Hedge Riding: The Art of the Hedge Witch

Bringing the Hedge back into Hedge Witchcraft, working with liminal spaces and the Otherworld

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Personal Evolution of a Hedge Witch

Enchant your world. That is what Witchcraft does, each and every day. It brings magic to the mundane, and allows you to open yourself to the wonders that the natural world holds all around you. 

I have been a Witch for as long as I can remember. I have always been enchanted by the sound of the wind through the pine trees, or the last rays of the setting sun illuminating the sky. I have a special rapport with animals, and often have prophetic dreams. I feel the rhythms of nature flowing around me and through me, and have always honoured the cycles and the seasons, though I may not have always had a name, ritual form or tradition to describe it fully.

I found the gentle form of Wicca in my late teens, and followed that path for many years. Since then, I have studied many other traditions, such as Druidry, Heathenry (Northern/Norse Tradition) and Buddhism. Moving to East Anglia, I became interested in the local traditions of this area of England, where the secretive Society of Horsemen worked, Toadmen and Toadwomen had special powers, and ancient witches cast spells from high platforms amongst the fens. I learned about the local Witchcraft of the area, and studied Witchcraft and Paganism more broadly throughout Britain and Europe, bringing in all these elements into my own spiritual path. I was reclaiming the path of the Witch for myself, for self-empowerment and learning from my own local patch. I found my own Hedge Witch path.

Outwardly, much of my practice has been Druid-based. I run Druid College UK, and have written many books on the subject. Druidry is a wonderful path, and also a language to express a Celtic worldview in today’s society, filled with magic and wonder. I view Druidry as an outward reflection of service: to the gods, the ancestors and the community, very much in a priestly fashion. I also studied Buddhism and Zen Buddhism in particular, among other spiritual traditions. All of this learning has been incorporated into my own practice. But inwardly, I consider myself a Hedge Witch, dancing under the moon and laughing with the incoming tide. My path of Witchcraft is something that is extremely personal, and something that is really “just for me”. Though I share ritual and am part of several Pagan organisations, my daily path is filled with the magic of Witchcraft, and my own Hedge Witchcraft tradition.

While I may have started out my Pagan journeys as a Wiccan, I feel more comfortable with the term Witchcraft, for it does not denote a specific form of practice. I love the fact that Witchcraft incorporates what works for the individual, and so you may find a Witch calling on Christian saints while chanting over herbal potions, or using other techniques such as working with the chakras, with bushcrafting or a myriad other forms that all have relevance to the individual. And this is where the stress must be emphasised – Witchcraft is for the individual. The relevance is for the person doing the work. They do not need to conform to anyone else’s ideas of what is and isn’t acceptable, what is or isn’t right. They have their own morals and ethics, and they think hard and long on these things. They work with the earth and the seasons, the moon and the tides, and they know where they stand in their own ecosystem. They cannot be labelled into one specific tradition, which has rules and regulations. They are simply Witches, or followers of the Old Ways, or those who are part of the Nameless Tradition. They might call themselves Hedge Witches, but again, all these terms cover a broad spectrum of practices and people, and aren’t restrictive in any sense.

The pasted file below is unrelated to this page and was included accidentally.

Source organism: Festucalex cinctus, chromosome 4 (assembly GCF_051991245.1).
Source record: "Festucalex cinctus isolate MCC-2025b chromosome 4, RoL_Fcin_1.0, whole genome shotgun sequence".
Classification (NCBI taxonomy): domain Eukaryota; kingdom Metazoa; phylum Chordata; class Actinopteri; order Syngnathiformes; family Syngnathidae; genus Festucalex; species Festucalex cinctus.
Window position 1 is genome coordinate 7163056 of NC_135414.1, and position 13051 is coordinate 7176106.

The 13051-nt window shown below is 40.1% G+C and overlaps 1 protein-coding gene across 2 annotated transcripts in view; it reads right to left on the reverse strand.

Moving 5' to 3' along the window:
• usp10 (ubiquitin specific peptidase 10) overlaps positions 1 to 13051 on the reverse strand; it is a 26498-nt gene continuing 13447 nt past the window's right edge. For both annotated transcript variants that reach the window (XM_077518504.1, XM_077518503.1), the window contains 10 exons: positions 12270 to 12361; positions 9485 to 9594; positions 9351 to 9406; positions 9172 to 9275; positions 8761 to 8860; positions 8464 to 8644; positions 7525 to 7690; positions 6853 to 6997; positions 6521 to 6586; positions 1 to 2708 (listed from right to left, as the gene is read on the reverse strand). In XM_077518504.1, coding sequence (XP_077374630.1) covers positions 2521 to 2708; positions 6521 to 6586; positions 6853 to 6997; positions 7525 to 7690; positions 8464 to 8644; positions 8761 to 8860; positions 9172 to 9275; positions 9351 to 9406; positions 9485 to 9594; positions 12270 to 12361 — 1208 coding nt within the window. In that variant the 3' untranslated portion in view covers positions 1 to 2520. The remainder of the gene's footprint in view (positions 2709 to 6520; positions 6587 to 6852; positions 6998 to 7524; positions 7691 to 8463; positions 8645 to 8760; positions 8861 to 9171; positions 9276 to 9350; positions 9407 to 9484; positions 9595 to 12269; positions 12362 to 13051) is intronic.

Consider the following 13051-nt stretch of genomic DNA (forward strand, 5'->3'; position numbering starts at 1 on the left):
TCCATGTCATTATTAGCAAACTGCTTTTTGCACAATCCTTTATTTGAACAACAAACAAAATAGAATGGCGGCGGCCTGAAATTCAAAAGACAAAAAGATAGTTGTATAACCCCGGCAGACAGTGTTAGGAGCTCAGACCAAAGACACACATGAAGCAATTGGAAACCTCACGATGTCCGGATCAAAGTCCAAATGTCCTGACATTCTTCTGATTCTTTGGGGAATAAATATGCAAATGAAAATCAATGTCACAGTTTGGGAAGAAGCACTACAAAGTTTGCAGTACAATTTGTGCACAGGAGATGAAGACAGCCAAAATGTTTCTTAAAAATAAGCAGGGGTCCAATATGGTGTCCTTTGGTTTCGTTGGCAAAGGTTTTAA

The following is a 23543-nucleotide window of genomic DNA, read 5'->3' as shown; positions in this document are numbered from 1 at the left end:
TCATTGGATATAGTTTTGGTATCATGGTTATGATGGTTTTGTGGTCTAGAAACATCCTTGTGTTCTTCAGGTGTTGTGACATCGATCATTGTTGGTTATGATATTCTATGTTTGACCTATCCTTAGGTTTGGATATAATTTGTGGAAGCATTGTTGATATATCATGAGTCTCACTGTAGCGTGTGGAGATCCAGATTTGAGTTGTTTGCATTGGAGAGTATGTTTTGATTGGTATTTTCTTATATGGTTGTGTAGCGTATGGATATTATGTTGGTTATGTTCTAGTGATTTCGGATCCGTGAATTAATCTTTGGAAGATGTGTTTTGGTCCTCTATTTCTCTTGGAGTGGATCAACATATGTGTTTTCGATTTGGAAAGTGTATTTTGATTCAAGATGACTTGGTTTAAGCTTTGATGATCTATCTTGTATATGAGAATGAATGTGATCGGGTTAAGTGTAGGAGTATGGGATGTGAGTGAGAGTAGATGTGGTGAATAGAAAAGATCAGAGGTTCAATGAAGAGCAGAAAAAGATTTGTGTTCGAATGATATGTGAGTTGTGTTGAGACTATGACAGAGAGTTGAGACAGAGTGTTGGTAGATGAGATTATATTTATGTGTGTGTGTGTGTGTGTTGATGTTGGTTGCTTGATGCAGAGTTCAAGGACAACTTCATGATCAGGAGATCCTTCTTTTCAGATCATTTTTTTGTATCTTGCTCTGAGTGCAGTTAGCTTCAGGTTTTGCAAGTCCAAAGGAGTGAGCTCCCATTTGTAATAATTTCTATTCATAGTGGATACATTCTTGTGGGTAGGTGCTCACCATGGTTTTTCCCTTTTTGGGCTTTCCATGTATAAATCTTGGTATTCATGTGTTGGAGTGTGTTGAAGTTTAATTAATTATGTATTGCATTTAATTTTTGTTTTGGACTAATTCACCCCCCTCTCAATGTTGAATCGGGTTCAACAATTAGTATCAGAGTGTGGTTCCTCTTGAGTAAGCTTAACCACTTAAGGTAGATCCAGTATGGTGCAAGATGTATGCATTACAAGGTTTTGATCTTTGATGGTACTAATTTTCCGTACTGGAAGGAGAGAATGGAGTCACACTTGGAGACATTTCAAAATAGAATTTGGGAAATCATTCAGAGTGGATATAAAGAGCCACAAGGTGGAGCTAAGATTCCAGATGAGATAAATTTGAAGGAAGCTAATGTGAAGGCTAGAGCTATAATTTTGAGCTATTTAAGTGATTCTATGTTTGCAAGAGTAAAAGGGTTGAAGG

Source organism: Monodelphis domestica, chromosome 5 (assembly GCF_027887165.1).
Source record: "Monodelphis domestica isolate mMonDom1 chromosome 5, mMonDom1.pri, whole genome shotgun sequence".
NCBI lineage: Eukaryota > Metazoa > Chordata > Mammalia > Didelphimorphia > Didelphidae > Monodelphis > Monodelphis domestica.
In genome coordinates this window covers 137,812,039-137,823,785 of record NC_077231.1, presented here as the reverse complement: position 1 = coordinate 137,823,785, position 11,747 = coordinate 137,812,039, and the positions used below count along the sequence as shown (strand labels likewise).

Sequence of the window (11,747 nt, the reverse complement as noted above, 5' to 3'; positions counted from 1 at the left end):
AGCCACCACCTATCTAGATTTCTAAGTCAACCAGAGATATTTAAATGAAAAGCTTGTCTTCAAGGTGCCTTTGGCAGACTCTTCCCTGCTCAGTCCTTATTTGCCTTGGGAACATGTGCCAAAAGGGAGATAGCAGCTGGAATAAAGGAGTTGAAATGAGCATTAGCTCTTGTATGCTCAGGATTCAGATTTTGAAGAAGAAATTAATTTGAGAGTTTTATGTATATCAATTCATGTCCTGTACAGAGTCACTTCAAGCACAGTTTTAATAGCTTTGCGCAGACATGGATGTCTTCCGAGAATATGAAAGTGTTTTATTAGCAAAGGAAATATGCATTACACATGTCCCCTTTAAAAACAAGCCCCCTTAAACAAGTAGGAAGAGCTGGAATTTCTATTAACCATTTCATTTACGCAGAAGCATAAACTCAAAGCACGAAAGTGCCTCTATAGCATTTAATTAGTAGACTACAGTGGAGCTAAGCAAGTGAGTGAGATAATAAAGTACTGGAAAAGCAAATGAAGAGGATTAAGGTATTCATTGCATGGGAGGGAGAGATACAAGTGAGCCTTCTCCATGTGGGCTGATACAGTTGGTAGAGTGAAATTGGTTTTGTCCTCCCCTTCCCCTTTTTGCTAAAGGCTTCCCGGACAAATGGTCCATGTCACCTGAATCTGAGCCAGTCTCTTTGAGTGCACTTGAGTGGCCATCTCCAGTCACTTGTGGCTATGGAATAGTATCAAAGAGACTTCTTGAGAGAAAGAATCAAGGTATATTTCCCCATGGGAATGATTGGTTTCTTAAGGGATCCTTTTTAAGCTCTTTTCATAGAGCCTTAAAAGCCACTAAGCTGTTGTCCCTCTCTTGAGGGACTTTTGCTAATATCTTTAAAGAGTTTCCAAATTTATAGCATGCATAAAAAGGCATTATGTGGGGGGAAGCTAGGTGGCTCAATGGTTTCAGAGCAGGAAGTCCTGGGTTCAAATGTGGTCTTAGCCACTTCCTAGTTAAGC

As well, labels have always been too restrictive. When so much of Paganism stems from the same Indo European roots, we can find similarities across the board that reflect not just this heritage, but also the shared human experience. For some, to craft a label onto their path gives them a solid footing, and allows them to define in certain terms who they are. For others, it is too confining, and so they may apply more than one label, and wear more than one hat. Religion, spiritual paths and philosophy have always fascinated me, from all over the world, and they influence me in everything that I do. I have always loved hats, and so I have and wear many.

I love the freedom of Hedge Witchery. I am at my freest when I’m out in nature, alone, communing with the nature spirits and the Fair Folk, the gods and goddesses that walk this land. When I am watching a herd of deer running through the wood, or I hear the clarion cry of a hawk circling overhead, I know that I am home. This is what has always run through my veins, the song that has always been sung deep within my soul. I know that there is magic all around me, and I have always known.

And now I can express that enchantment, each and every day.

So may it be.

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  Joanna van der Hoeven is a Hedge Witch, Druid, and a best-selling author. She has been working in Pagan traditions for over 20 years. She is the Director of Druid College UK, helping to re-weave the connection to the land and teaching a modern interpretation of the ancient Celtic religion.  

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